One of Barnes’ books. “The Big Dig”, is set amid the massive infrastructure project which removed and buried an elevated highway which once cut off the north side of the city. Here’s an excerpt: “I knew that depressing the Central Artery was the notion of a young MIT-trained engineer, Fred Salvucci, who later became Governor Dukakis’s transportation secretary; that it was his dream and some said his revenge for his grandmother’s Brighton home, bulldozed almost forty years ago because it lay in the path of Massachusetts Turnpike Authority Chairman William Callahan’s ill-planned Turnpike extension. I knew that Salvucci’s idea had been initially derided, that then state-rep Barney Frank had reputedly said it would be cheaper to elevate the entire city than sink the artery. I knew driving through and around the dig. I knew confusing signs and miles of blue-and-yellow barriers. I knew endless delays and complex detours. I knew the sound of travellers, cabbing into the city from Logan Airport, catching their breath at the mouth of the Ted Williams Tunnel, gasping at the forest of giant cranes that loomed over the South Bay.”
For someone arriving in Boston now, the highway is hard to imagine, memorialised only by part of a riveted girder which remains in place. “It was an unbreachable barrier. You wouldn’t wander into the North End. No one went there unless they lived there and the only people who lived there were the children of the Italian immigrants.”
This elevated highway was a remnant of 1950s development, when the populous West End was decimated. “They used perjorative terms to describe the housing, like slum and destroyed it. They tried to do the same thing in Jamaica Plain but people protested, they waved placards and stood in front of the machines and they were not successful there.”
Since the 2007 conclusion of the “Big Dig” which has replaced the ribbon of highway with parks and fountains, Boston “has become much more of a walking and cycling city. I can park in Cambridge and walk to the North End. My husband and I walk into town for pasta and walk back to burn off the calories.”
Boston is a multi-layered city: “You can start with the Revolutionary War, you can start with the pilgrims, there is the battle of Boston Harbour of 1812. There is so much history here.”
One of the unchanging features of the city in every era is the constant problem of corruption. “It’s a city of dreams, it’s a city of ideals and at the same time there is always someone somewhere milking the system and they are always milking it in a different way.”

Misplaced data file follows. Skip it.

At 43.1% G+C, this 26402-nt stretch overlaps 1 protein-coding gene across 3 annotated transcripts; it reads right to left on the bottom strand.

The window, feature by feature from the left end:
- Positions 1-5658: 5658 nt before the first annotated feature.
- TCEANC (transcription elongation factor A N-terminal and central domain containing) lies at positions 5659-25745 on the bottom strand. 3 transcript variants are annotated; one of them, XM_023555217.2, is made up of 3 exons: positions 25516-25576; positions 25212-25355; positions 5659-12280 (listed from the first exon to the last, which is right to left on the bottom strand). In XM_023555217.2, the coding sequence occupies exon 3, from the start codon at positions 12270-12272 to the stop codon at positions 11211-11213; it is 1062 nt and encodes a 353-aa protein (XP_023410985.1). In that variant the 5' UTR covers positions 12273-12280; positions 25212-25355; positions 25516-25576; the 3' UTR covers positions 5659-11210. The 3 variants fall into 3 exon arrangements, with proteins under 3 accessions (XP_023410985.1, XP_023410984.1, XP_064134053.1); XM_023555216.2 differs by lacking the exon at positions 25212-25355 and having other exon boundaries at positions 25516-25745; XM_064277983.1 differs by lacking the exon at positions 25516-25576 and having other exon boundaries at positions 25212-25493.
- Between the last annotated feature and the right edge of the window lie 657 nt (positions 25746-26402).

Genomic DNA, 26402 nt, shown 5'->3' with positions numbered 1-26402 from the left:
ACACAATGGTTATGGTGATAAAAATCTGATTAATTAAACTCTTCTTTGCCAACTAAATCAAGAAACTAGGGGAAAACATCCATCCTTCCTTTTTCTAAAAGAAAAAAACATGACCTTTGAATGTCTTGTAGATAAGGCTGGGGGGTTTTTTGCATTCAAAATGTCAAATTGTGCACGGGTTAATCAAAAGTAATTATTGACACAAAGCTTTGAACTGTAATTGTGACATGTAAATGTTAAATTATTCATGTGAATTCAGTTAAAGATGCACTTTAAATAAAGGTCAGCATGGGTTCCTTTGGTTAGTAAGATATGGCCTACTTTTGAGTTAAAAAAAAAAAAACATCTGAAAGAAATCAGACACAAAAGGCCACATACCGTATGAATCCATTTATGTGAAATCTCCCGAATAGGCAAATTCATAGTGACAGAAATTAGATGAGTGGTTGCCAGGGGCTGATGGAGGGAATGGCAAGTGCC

Carlotta Carlyle will never run out of wrongs to right. But for the moment, she is on the back burner. Certain things in the stories present particular challenges. In these days of Uber , there is the issue of the cab company that is a central feature of the narratives and its overweight, wheelchair-bound manager, Gloria. “All these characters exist in my head. I worry about what Gloria is doing now, how is she managing. She’s smart, I’m sure she will find a way.” But Barnes feels sorry for the Boston cabbies who bought medallions for upwards of a million dollars. “It was a dream for a lot of people.”
Terrorism too has brought challenges: 9/11, the Boston Marathon bombing. Barnes spent a year writing a book about someone who brought down a plane with the aim of killing one person onboard. “I never finished it. I just didn’t want to go there.”
There are contemporary issues Barnes would like to address. It would be interesting to see for instance how her fictional Boston cops react to wearing cameras on their uniforms. “I’m proud of the police here. They haven’t volunteered to wear cameras, but I think they will wear them. Most of them are interested in working for the communities they police. I really think that’s true. It’s a tough job and wearing the cameras will be a challenge, but people have to have their rights protected.”
While a new Carlotta mystery is brewing, Barnes is trialling a new detective, an ex-US army vet and dog handler called Drew Casey. “I don’t know where she came from. I don’t have any military background; I don’t own a dog.” The first story involving Casey appears later this month in the 75th Anniversary Issue of Ellery Queen Mystery Magazine. It is called: “The Way They Do It In Boston.”
Barnes also enjoys reading mysteries, set in Boston and elsewhere. “If I’m gong to a new city, I always read the mystery writers. It’s a great way of getting to know a city. “